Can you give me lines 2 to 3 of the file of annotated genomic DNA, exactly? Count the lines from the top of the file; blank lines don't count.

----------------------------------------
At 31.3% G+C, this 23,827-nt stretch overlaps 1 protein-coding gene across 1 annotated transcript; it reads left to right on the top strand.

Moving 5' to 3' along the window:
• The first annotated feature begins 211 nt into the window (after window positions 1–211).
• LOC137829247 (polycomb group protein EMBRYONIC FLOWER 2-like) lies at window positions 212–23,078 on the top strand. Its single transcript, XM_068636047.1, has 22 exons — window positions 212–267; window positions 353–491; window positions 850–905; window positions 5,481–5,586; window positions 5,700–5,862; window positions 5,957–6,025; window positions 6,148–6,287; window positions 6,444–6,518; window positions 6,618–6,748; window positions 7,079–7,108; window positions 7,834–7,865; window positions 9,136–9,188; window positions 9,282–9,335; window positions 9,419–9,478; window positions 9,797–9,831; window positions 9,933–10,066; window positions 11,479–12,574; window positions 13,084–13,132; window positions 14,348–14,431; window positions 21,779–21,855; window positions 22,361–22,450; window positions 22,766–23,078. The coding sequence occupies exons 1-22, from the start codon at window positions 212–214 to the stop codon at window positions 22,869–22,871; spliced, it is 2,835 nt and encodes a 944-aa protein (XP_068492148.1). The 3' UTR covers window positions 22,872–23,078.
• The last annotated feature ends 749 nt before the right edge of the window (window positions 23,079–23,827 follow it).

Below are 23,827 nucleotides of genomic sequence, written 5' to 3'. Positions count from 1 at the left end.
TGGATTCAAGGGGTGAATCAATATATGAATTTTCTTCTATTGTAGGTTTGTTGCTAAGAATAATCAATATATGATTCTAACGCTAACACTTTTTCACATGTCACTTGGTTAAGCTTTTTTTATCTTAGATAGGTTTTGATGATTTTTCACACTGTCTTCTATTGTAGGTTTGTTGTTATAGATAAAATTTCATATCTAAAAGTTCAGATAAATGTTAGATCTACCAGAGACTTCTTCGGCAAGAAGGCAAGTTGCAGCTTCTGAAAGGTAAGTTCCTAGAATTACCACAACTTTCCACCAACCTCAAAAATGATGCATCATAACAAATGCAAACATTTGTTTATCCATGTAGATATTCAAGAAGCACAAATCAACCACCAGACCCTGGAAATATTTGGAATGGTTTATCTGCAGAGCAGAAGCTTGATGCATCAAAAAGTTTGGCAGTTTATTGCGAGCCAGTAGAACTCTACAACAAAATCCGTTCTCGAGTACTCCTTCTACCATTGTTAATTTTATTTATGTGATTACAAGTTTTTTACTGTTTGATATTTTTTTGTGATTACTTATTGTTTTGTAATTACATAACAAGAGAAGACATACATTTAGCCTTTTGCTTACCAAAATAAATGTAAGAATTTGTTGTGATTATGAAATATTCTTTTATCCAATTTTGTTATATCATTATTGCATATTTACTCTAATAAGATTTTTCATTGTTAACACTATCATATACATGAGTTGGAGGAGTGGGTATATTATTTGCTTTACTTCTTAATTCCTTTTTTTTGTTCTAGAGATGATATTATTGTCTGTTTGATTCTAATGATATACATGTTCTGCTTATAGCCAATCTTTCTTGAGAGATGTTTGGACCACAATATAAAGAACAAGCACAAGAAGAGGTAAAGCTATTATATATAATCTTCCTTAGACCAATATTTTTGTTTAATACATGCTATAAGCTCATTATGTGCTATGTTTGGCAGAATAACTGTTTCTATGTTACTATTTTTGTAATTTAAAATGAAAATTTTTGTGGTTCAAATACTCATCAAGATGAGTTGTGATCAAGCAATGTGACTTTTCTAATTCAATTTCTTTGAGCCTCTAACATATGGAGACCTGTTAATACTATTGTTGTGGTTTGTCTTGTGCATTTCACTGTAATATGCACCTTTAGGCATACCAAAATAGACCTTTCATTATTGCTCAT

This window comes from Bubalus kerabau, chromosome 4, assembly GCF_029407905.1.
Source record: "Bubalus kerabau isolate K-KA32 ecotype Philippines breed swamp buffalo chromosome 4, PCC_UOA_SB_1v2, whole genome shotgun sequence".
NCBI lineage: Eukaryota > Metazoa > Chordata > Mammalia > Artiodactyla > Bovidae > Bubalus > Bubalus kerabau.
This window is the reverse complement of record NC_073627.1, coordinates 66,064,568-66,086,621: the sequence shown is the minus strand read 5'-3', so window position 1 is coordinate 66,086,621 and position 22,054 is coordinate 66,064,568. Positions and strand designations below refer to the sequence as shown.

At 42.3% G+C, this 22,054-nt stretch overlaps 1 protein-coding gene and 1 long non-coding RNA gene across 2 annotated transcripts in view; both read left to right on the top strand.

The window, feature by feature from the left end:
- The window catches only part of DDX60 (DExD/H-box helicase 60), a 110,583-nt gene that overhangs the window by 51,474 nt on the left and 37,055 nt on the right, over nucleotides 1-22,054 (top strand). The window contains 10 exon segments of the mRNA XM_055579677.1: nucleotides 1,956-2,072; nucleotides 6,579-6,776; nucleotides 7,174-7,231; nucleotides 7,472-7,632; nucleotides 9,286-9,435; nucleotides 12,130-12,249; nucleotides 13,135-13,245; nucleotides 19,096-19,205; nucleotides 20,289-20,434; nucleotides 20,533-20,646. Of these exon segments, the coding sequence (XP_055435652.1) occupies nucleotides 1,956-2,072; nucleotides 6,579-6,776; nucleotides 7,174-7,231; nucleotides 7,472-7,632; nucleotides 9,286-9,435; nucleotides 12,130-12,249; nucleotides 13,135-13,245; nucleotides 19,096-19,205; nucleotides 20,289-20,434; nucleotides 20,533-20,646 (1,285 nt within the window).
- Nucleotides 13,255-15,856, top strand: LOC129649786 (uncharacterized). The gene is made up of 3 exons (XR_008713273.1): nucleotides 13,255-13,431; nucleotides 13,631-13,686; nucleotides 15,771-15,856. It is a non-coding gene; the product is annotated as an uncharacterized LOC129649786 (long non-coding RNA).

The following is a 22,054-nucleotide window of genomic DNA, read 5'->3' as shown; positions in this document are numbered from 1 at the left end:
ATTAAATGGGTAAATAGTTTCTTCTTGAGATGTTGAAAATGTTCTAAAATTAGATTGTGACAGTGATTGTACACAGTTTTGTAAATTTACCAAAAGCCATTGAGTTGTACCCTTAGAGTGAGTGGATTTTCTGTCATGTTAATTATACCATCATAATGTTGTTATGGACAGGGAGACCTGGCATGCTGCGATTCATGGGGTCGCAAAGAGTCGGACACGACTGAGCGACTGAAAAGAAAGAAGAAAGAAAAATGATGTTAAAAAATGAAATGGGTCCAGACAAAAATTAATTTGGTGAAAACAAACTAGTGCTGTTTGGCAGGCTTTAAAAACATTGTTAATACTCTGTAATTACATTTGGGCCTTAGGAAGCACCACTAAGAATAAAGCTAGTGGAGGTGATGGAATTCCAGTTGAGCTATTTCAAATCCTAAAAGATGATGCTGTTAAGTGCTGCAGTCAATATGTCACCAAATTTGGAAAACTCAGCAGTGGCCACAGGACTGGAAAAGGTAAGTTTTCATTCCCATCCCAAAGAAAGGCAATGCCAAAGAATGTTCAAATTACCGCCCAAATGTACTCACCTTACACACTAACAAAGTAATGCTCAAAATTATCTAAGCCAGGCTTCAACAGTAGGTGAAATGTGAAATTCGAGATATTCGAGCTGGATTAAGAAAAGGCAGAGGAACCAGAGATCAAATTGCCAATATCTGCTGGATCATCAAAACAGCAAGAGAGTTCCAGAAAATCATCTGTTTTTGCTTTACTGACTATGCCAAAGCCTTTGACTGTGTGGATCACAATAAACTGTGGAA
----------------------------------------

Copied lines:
Moving 5' to 3' along the window:
• The first annotated feature begins 211 nt into the window (after window positions 1–211).